New strategy for determining chondritic meteorite impact sizesUniversity of Hawaiʻi at Mānoa
School of Ocean and Earth Science and Technology
HONOLULU — Scientists have developed a new tool for determining the projectile size and frequency of chondritic meteorites that have collided with the Earth. François Paquay, a Doctoral graduate student in the Department of Geology and Geophysics at the University of Hawaii at Manoa (UHM) used variations of osmium isotope composition in the marine sediment record to estimate size of these impactors, the results of which are published in the April 11th edition of the prestigious journal Science. When meteorites collide with the Earth, they carry with them a lower osmium isotope ratio (187Os/188Os) than the levels normally seen throughout the oceans. The vaporization of these chondritic impactors carries a pulse of this rare element into the Earth system, which mixes throughout the ocean quickly. Records of these impact induced changes in ocean chemistry are preserved in deep sea sediments. Paquay analyzed more than 130 samples from two sites, Ocean Drilling Program (ODP) site 1219 (located in the Equatorial Pacific), and ODP site 1090 (located off of the tip of South Africa) and measured the 187Os/188Os levels during the late Eocene period, a time during which large impacts are known to have occurred. "This very high temporal resolution record in the marine sediment, allowed us to construct a simple model of how the osmium isotopic composition of the ocean changes during and after an impact event," says Paquay. "This good fit between the model and the sediment data allowed us to justify making estimates of impact size based on that dip to low 187Os/188Os." Paquay and his collaborators expect that this new approach to estimating impact size will become an important complement to using iridium anomalies to recognize impact events and estimate projectile size.Paquay, along with advisor and co-author Gregory Ravizza, an Associate Professor in the Department of Geology and Geophysics at UHM, and collaborators Tarun Dalai from the Indian Institute of Technology, and Bernhard Peucker-Ehrenbrink from Woods Hole Oceanographic Institute, also used this simple model to make estimates of impact size based on that dip of the osmium isotope ratio at the Cretaceous-Tertiary (K-T) boundary. Even though this model works well for the much larger K-T impact, it would break down for any event much larger than that because the meteorite contribution of osmium to the ocean would overwhelm what was there to begin with. Using the assumption that all the osmium carried by these projectiles dissolved in seawater, they were able to use their model to estimate the sizes of the K-T impact to be 4 to 6 kilometers in diameter, and 3 kilometers diameter for the impact that occurred at the end of the Eocene. These estimates are quite close to independent estimates based on iridium data, but systematic discrepancy is observed due to modeling based uncertainties. "In most of the earlier work that was done people were trying to figure out what type of projectile was responsible for these impact events, because different meteorites have different osmium isotopic compositions", explains Ravizza. "But all the results always came in a bit too high, too radiogenic. That‘s because there‘s this osmium derived from the earth that‘s mixed into the signal. So our contribution is to think of the marine record in a totally different way, as this mixing process of osmium that‘s already dissolved in the ocean, with osmium that‘s vaporized from the meteorite."Although a number of simplifying assumptions have been made to make these size estimates, the researchers are excited about this approach because it offers a new tool. "We‘re hoping that these results will motivate work by modelers aimed at better understanding how osmium behaves in the cloud of vaporized meteorite and target rock ejected into the atmosphere immediately after an impact event," says Paquay. The potential for recognizing previously unknown impact is an equally important outcome of this research. Many impact events are recognized by craters left in the Earth‘s surface. But since two-thirds of the earth is covered by the oceans, finding alternate methods to determine that impacts have occurred and roughly give a first order estimate of their size is very desirable. "We knew there were two big impacts, and we give an interpretation of how the oceans behave during these big impacts," adds Paquay. "So now we can go look for other impact events, both large and small."This research was funded by the National Science Foundation.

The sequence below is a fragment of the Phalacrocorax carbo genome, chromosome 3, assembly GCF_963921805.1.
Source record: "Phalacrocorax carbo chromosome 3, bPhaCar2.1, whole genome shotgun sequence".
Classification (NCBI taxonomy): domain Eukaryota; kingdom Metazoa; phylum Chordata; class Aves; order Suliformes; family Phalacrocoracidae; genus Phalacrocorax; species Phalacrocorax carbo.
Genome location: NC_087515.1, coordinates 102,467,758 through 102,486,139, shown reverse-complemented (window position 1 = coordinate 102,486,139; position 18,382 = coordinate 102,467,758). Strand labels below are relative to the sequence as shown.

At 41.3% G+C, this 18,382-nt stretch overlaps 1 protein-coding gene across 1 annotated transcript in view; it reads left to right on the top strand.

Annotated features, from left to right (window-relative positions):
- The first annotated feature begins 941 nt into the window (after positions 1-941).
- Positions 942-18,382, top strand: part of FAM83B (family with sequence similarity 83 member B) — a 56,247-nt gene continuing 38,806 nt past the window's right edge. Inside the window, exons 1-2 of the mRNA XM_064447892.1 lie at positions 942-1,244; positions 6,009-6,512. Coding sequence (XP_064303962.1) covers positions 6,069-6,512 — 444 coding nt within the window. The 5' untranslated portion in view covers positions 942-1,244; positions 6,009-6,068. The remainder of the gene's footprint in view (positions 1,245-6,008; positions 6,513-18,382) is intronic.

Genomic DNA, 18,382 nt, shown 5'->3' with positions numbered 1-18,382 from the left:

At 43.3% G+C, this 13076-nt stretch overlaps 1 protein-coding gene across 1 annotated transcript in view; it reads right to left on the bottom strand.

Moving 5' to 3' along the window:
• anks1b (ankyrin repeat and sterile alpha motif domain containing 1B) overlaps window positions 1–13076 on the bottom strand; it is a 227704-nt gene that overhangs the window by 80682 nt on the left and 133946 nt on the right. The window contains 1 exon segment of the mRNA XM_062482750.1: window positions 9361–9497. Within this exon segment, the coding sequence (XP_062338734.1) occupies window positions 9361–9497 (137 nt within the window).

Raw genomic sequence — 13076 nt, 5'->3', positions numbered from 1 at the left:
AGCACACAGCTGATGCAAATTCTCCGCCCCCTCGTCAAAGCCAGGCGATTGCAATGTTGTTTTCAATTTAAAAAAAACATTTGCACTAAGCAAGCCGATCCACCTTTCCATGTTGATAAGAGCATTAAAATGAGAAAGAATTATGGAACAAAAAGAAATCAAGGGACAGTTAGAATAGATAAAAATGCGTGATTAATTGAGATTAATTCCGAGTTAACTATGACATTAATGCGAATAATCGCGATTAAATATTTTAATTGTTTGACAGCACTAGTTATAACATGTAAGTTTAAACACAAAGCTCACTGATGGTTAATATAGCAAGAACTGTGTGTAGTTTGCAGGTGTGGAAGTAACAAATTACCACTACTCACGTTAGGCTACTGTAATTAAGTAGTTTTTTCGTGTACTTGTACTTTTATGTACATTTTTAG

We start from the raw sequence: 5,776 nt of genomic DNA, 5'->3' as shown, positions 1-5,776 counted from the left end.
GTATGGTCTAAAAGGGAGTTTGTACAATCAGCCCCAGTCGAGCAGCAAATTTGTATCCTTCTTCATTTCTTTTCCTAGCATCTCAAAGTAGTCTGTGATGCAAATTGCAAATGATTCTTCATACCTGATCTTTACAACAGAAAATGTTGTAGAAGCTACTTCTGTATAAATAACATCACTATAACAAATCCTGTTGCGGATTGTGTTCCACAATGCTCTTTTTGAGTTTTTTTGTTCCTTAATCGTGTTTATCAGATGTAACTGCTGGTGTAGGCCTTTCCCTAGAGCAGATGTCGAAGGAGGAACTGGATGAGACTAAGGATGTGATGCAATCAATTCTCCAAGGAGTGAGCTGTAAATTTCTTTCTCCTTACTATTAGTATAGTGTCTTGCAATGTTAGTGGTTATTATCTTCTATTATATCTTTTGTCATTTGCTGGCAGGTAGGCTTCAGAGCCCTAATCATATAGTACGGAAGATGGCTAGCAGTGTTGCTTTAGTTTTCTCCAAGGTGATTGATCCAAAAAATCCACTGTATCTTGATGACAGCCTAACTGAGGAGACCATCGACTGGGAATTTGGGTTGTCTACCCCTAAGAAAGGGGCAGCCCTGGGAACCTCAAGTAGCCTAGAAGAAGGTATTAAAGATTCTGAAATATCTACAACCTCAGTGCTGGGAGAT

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François S. Paquay, Graduate Student, Department of Geology and Geophysics, School of Ocean and Earth Science and Technology, University of Hawaii at Manoa, email@example.com (808) 388-3768Gregory E. Ravizza, Associate Professor, Department of Geology and Geophysics, School of Ocean and Earth Science and Technology, University of Hawaii at Manoa, firstname.lastname@example.org (808) 956-2916SOEST Media Contact: Tara Hicks Johnson, (808) 956-3151, email@example.comArticle: "Determining Chondritic Impactor Size from the Marine Osmium Isotope Record," by Francois S. Paquay, Gregory E. Ravizza at University of Hawaii at Manoa in Honolulu, HI; Tarun K. Dalai at Indian Institute of Technology in Kharagpur, India; and Bernhard Peucker-Ehrenbrink at Woods Hole Oceanographic Institution in Woods Hole, MA. April 11, 2008; science.1152860